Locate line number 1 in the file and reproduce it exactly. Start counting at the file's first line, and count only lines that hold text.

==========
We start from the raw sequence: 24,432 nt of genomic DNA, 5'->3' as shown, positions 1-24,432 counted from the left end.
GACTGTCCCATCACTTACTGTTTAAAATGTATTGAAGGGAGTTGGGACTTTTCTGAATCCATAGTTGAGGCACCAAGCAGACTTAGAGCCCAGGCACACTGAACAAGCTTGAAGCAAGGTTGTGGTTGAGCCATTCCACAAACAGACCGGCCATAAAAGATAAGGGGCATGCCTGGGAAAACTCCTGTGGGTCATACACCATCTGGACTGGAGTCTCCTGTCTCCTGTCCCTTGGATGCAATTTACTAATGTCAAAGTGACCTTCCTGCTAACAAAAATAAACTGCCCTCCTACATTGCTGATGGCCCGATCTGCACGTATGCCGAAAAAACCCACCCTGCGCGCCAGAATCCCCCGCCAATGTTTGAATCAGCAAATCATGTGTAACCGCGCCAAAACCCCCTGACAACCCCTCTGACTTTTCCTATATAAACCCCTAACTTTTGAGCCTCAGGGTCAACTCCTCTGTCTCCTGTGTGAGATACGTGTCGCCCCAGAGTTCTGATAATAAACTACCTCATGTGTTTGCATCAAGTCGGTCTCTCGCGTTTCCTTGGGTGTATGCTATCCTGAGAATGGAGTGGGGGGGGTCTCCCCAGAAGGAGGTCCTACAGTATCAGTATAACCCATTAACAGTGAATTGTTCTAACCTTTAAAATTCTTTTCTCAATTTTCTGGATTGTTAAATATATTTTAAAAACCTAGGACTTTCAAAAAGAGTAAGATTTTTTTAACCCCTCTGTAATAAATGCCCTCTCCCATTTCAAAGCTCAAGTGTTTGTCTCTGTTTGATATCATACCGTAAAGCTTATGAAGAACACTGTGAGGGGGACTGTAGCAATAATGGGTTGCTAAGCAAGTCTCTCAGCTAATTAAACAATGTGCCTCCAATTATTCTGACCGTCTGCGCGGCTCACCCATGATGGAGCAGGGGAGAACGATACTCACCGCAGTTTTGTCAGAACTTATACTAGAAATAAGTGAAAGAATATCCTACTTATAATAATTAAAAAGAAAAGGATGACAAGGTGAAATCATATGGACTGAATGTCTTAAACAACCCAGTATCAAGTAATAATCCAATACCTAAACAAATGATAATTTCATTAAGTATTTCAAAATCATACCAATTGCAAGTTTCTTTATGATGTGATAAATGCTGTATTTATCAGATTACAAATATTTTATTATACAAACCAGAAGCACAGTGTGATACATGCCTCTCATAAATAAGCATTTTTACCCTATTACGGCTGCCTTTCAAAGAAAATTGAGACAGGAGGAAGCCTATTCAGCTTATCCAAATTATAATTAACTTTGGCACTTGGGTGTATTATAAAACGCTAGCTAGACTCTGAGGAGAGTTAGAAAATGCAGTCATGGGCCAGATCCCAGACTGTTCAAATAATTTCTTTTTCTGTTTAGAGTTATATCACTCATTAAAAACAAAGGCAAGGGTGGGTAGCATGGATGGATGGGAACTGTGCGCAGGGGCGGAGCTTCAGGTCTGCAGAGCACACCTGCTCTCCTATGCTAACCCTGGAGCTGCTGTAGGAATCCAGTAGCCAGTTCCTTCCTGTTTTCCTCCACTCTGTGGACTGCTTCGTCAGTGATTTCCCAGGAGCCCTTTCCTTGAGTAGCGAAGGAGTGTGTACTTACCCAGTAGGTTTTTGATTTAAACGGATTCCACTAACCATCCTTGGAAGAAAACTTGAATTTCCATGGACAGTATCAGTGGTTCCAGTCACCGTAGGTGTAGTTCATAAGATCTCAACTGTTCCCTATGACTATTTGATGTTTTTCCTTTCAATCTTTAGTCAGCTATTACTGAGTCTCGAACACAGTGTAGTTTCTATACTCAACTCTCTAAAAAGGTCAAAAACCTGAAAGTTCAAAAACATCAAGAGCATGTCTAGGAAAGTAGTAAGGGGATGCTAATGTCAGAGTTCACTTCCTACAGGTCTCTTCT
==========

We start from the raw sequence: 24,432 nt of genomic DNA, 5'->3' as shown, positions 1-24,432 counted from the left end.